Addressing the cargo theft scourge

April 1, 2015
New FreightWatch International report shows increasing level of sophistication from thieves

Although law enforcement agencies across the country have ramped up their efforts in recent years to clamp down on cargo theft, the level of sophistication in the methods employed by criminals has also increased. According to the “U.S. Annual Cargo Theft Report” recently published by FreightWatch International, the number of reported cargo thefts throughout the nation actually decreased in 2014 by 12 percent, however, the average value of the thefts reported – nearly $233,000 – represented a 36 percent increase in value over 2013.

FreightWatch says the increase shows an emerging modus operandi by organized thieves in that they have made up for the lack of quantity in shipments stolen by isolating and targeting more highly valued merchandise. Additionally, FreightWatch believes that the level of reported cargo thefts in the U.S is well below the number of incidents that actually occur.

Some of the report’s other highlights include:

  • The most common type of goods stolen in cargo thefts incidents in 2014 were; food and drink, 19 percent; electronics, 16 percent; home and garden, 14 percent; building and industrial materials, 10 percent; clothing and shoes, 9 percent; metals, 9 percent; auto & parts, 7 percent; personal care products, 5 percent; miscellaneous items, 5 percent; alcohol, 4 percent; pharmaceuticals, 1 percent; and tobacco, 1 percent.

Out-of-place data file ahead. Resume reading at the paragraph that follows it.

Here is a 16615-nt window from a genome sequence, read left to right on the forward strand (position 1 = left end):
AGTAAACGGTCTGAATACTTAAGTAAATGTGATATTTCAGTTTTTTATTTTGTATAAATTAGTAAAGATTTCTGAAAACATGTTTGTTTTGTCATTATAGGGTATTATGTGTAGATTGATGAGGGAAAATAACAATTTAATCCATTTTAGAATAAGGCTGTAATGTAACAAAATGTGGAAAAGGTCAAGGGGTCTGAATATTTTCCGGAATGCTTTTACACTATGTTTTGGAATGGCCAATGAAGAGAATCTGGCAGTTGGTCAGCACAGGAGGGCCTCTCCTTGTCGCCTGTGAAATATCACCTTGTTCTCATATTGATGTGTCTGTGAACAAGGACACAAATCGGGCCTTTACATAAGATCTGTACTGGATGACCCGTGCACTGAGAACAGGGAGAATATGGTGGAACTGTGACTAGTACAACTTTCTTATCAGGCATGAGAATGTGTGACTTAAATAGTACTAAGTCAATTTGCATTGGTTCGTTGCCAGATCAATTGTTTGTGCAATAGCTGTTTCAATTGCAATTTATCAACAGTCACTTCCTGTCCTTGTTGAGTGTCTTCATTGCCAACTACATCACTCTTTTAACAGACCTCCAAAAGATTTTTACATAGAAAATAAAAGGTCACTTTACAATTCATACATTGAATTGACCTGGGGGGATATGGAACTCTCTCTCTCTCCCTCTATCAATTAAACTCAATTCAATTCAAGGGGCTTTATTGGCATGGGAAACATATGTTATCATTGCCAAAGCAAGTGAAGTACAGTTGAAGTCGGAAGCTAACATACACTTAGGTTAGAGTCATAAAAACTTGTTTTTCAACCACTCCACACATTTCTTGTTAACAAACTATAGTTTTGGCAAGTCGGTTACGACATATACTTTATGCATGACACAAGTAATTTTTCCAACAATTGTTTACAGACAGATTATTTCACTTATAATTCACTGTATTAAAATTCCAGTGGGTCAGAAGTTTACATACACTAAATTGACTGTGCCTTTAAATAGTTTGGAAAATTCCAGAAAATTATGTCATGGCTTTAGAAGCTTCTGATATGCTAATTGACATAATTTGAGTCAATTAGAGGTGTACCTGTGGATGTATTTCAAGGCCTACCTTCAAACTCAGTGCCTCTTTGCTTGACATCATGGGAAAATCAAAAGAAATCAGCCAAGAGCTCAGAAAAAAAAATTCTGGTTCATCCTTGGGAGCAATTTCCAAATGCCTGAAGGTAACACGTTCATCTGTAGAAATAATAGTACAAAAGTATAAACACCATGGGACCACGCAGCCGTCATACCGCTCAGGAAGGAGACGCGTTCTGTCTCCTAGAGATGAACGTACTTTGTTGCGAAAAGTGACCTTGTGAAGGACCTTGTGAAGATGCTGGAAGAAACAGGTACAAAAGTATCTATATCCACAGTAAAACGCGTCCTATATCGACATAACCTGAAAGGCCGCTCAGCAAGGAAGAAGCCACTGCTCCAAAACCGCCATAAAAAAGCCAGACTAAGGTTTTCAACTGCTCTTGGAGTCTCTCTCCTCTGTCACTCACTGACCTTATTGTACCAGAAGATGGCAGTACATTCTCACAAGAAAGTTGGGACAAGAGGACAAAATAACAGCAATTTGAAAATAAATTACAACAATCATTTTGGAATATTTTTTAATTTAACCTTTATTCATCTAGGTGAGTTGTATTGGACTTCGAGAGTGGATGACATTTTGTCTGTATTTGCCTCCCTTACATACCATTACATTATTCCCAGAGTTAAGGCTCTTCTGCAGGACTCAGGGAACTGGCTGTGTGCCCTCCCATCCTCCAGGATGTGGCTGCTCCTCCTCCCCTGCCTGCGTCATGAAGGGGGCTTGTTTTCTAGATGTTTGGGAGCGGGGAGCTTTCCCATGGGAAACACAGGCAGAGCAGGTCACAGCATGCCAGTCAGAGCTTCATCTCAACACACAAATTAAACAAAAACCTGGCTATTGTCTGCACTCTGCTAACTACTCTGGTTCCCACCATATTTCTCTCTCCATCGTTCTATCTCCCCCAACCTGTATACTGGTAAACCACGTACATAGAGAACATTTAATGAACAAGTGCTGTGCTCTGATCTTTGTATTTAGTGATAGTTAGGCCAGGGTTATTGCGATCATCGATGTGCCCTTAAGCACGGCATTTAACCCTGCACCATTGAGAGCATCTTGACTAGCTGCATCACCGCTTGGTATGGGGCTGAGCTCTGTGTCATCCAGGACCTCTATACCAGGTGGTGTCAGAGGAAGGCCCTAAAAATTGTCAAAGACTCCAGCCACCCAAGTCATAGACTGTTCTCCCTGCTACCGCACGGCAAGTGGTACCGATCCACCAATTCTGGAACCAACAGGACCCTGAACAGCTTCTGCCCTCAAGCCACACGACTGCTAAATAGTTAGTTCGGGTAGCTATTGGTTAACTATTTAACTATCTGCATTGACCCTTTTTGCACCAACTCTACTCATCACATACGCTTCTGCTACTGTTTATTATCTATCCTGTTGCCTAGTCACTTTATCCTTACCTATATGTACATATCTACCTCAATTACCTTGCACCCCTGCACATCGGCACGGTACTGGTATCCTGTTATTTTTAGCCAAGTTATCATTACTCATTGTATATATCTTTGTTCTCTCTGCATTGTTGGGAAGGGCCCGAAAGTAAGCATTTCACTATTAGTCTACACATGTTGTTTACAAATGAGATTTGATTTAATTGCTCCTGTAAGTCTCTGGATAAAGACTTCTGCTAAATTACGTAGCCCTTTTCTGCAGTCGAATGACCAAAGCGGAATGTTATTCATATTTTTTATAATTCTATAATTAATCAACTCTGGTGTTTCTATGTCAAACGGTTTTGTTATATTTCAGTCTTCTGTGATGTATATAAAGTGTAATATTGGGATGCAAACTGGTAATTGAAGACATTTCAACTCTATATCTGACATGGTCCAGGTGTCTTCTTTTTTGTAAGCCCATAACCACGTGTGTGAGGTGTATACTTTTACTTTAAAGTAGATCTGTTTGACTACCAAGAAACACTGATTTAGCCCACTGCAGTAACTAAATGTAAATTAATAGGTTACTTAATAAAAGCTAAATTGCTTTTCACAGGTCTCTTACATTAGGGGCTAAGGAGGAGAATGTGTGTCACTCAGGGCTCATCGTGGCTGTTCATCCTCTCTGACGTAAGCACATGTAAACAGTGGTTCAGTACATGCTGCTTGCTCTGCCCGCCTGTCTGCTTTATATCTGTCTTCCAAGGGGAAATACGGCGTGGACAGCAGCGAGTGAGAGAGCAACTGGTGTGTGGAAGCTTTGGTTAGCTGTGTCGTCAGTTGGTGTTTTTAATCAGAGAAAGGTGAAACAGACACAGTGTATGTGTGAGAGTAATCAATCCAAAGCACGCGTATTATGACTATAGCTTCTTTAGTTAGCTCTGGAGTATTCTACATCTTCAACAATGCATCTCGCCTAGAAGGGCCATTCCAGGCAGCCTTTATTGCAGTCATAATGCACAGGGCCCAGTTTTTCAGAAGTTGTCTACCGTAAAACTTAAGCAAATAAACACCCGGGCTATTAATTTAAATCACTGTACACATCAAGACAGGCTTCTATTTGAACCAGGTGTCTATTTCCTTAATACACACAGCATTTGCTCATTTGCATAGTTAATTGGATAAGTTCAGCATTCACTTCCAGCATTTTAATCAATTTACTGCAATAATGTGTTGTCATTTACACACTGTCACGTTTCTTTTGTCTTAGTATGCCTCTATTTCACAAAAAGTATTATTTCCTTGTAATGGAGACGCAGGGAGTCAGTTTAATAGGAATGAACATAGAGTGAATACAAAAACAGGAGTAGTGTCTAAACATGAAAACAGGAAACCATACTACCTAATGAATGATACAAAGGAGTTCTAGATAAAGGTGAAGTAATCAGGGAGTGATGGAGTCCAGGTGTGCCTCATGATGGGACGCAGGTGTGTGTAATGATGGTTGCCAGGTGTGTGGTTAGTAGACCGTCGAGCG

• The states that suffered the highest incidents of cargo theft included; Florida, California, Texas, Georgia, New Jersey, Illinois, Tennessee, Pennsylvania, Indiana, and South Carolina.
  • 90 percent of all thefts that occurred in 2014 happened when the truck was stationary and unattended.     

SIW recently spoke with Eric Kready, U.S. intelligence manager for FreightWatch International, to get some additional perspective on the data provided by the report and discuss trends he expects to see moving forward.

SIW: What are some of the ways in which cargo thieves have changed and adapted their methods over the years being that they are growing more sophisticated? 

Kready: The predominant growing trend in cargo theft in the United States is known as the “fictitious pickup.” Fictitious pickups are a form of identity theft, wherein cargo thieves are essentially making an appointment to steal a load.  Creation of fictitious trucking companies with what appears to be proper registration and insurance documentation, creation of fictitious brokerage operation, or using the identity of a legitimate trucking company or driver are all elements used wholly or in part in a fictitious pickup crime.

SIW: Why do you believe cargo theft is underreported in the U.S. and what are some things the industry can do to change that?

Kready: Some companies (undetermined number, but verified occurrence) do not report cargo theft (loss) for fear of public exposure and/or brand recognition in association with the crime, and some do not report cargo theft (loss) due to the risk of insurance cancellation and/or increased premiums.  Additionally, there is a fractured reporting system in the United States regarding cargo theft as each state has different guidelines and criteria. There is no universal system or mechanism for reporting. Resolving this challenge could be the beginning of a solution.

SIW: Perhaps one of the silver linings of the report is that acts of violence in taking a shipment remain relatively low in the U.S. Is this something that could change if the industry bolsters its security methods or if thieves become more desperate?